More than fifteen years have passed since ecotourism first enchanted environmentalists with its promise to stem the destruction of wildlands while providing jobs in developing countries. Bringing tourists to ecologically important places, they figured, would create an economic incentive to protect these vital ecosystems. People who once poached, felled, farmed, or supported the development of wilderness in order to survive would instead become its ambassadors, making an income as to host to visitors from around the world.
In many cases, the dream has been realized. Since 1990, ecotourism has grown between 20 and 34 percent per year, according to the International Ecotourism Society (TIES). The group also reports that, “more than two-thirds of US and Australian travelers, and 90% of British tourists, consider active protection of the environment and support of local communities to be part of a hotel’s responsibility.” In a 2000, a Worldwatch Institute study found that ecotourism brought in $154 billion.
But as the adage goes, too much of a good thing can turn bad. In some notable places, the onslaught of nature-loving visitors is steadily eroding the very ecosystems ecotourism intends to protect. Tourists are trampling, polluting, and gobbling up scarce resources in fragile habitats. It’s a distressing trend given the United Nations Environment Programme’s (UNEP) estimate that most “of tourism’s expansion is occurring in and around the world’s remaining natural areas.”
Perhaps one of the best-known destinations for nature tourism, the Galapagos Islands, is suffering the most from its success. Situated in the Pacific Ocean off the coast of South America and made famous by Charles Darwin, UNESCO deemed these islands a world heritage site in danger in June 2007. Increased cruise ship traffic and movement between the archipelagoes’ 19 islands is responsible for a rise in invasive species, a trend that can alter the natural balance of an ecosystem. The Darwin Foundation calculates “tourism visitation has grown from 40,000 to 145,000 visitors in 15 years; in the same period the numbers of registered introduced species has grown from 619 to 1,321.”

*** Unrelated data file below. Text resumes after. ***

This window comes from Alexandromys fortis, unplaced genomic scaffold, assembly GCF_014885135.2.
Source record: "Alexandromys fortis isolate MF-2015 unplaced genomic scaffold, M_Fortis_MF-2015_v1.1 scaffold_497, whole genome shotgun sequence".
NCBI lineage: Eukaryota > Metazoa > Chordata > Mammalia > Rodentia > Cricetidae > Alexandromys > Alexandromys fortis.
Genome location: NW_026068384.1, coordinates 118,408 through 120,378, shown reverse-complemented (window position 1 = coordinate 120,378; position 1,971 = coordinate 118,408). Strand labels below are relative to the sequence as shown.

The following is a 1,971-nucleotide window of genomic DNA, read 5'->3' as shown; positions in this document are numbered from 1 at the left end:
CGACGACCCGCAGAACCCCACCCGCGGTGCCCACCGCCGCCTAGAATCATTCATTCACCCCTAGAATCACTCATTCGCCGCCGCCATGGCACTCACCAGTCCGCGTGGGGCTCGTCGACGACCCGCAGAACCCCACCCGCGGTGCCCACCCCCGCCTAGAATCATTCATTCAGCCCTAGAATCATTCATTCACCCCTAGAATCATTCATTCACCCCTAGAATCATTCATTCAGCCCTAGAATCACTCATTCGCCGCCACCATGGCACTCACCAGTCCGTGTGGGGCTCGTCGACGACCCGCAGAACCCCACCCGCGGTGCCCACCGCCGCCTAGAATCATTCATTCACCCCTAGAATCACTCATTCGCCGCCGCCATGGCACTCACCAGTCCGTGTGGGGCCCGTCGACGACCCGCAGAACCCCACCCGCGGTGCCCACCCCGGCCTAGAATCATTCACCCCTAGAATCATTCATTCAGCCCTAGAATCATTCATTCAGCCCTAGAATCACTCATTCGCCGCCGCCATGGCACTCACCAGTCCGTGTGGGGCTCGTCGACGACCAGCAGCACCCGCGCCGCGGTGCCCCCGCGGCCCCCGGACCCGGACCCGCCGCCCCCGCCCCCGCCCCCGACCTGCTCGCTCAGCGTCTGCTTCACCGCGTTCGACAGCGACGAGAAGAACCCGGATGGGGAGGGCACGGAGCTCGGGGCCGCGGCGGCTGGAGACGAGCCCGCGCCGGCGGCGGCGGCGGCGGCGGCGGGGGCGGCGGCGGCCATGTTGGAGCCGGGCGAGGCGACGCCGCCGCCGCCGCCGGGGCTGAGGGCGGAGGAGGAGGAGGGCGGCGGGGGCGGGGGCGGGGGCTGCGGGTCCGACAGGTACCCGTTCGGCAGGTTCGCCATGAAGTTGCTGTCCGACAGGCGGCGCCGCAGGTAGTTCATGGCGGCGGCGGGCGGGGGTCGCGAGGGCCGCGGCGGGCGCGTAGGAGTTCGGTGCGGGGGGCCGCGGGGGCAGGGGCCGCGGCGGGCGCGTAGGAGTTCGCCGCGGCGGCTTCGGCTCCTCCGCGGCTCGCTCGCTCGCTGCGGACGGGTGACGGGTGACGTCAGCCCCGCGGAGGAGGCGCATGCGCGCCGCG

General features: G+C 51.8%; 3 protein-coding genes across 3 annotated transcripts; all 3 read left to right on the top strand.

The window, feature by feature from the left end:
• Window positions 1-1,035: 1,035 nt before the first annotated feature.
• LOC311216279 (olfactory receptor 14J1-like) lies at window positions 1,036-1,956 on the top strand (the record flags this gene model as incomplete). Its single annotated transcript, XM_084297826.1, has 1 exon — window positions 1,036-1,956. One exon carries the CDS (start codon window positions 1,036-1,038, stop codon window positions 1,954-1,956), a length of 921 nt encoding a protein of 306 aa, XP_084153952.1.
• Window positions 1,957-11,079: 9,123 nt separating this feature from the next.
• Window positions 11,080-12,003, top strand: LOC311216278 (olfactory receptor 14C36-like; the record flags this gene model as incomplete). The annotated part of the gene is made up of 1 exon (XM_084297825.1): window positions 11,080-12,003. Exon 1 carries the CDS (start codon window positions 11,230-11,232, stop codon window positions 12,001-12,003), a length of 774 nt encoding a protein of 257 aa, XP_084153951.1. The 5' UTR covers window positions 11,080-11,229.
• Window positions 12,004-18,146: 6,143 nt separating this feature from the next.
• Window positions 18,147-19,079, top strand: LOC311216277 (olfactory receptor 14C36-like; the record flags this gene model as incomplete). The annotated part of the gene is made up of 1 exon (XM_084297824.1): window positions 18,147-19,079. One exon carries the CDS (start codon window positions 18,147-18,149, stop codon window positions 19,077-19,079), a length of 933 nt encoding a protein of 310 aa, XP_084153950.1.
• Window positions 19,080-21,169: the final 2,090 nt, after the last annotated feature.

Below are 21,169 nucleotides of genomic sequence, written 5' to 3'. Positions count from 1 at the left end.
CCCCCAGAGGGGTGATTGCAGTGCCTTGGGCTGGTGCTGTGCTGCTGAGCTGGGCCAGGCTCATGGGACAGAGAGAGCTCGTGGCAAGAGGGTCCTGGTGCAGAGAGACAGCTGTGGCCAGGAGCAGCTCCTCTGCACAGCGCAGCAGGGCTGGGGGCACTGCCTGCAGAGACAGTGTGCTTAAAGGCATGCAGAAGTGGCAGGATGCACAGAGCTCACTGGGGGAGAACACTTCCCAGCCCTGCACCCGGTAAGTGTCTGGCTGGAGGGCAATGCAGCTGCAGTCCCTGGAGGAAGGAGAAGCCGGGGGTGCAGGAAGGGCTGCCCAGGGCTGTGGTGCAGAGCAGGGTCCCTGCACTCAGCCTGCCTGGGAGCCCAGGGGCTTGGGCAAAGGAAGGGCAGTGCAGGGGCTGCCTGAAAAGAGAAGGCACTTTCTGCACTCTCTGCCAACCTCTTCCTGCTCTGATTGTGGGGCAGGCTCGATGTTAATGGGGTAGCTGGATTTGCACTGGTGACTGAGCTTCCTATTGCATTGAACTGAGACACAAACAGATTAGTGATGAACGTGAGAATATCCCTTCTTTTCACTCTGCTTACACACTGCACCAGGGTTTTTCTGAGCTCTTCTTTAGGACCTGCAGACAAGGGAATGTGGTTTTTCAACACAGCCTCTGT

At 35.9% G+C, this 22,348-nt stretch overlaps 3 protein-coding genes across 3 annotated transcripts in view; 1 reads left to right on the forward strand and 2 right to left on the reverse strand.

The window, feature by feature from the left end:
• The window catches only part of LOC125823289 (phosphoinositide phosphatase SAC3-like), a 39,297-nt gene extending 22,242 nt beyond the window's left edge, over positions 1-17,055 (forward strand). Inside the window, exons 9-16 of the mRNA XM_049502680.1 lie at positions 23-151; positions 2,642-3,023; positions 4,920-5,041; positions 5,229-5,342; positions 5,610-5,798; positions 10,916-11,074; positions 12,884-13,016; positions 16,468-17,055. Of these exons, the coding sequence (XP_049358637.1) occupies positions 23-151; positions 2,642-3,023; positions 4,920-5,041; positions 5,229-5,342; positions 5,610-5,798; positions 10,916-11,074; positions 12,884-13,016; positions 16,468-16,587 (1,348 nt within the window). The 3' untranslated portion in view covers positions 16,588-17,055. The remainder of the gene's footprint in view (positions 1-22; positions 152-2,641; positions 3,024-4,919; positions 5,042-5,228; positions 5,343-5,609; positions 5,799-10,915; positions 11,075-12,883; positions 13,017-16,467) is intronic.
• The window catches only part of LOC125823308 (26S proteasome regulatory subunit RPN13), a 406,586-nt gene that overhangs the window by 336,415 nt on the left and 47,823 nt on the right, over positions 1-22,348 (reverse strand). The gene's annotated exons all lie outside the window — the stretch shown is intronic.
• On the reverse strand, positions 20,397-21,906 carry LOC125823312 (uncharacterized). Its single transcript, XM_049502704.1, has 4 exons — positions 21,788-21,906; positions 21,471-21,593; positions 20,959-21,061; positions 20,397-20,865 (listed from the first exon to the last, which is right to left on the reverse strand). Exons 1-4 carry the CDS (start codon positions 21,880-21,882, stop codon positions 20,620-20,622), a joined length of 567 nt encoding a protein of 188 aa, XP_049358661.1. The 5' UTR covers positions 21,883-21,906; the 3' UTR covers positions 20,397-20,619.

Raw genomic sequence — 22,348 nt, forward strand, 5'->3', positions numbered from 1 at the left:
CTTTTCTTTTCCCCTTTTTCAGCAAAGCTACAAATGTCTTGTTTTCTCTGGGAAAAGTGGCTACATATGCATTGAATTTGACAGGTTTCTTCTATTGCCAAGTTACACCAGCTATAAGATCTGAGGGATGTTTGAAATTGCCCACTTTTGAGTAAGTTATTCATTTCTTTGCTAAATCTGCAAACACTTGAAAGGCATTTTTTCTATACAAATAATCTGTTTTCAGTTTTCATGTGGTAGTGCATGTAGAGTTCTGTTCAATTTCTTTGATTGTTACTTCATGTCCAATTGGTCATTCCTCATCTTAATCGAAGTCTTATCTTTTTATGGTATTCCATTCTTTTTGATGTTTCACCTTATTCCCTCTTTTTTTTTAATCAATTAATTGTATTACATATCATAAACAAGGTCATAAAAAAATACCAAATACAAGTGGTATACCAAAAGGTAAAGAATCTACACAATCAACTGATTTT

Meanwhile, the impact tourists have on indigenous wildlife is also under question. A 2005 study published in Conservation Biology found that Megellanic penguin chicks in Punta Tombo Argentina were stressed by their encounters with tourists. Each fall some 68,000 visitors come to watch the adult penguins lay eggs and nurse hatchlings. The study revealed that chicks watched by tourists experienced corticosterone, a steroid induced by stress, considerably earlier in life as compared to unobserved chicks. Nonetheless, the chicks appeared healthy; the concern is the long-term significance of early stress. And because Megellanic penguins can live for up to 40 years, we may not know of any implications for decades.
Travel to polar regions has also wildly expanded in recent decades. UNEP says the number of ship-borne tourists has increased by 430 percent in 14 years and land-based tourists by 757 percent in 10 years. Among concerns, the greatest is more frequent oil spills. Last November, the Explorer sank, dumping 100 tourists and 48,000 gallons of marine diesel fuel into Antarctic waters.
These kinds of accidents—and the mounting number of tourists—beg the question, what is ecotourism and does it help the environment? TIES, the industry’s oldest organized group established in 1990, defines it as "responsible travel to natural areas that conserves the environment and improves the well-being of local people."
For TIES, this means limiting the number of tourists in some places. “They need to consider the capacity of the destination,” says Ayako Ezaki, director of communications for TIES. “Companies that are calling themselves ecotourism, but hurt the environment or communities…our response is that it’s not ecotourism.”
Story by Victoria Schlesinger. This article originally appeared in Plenty in July 2008.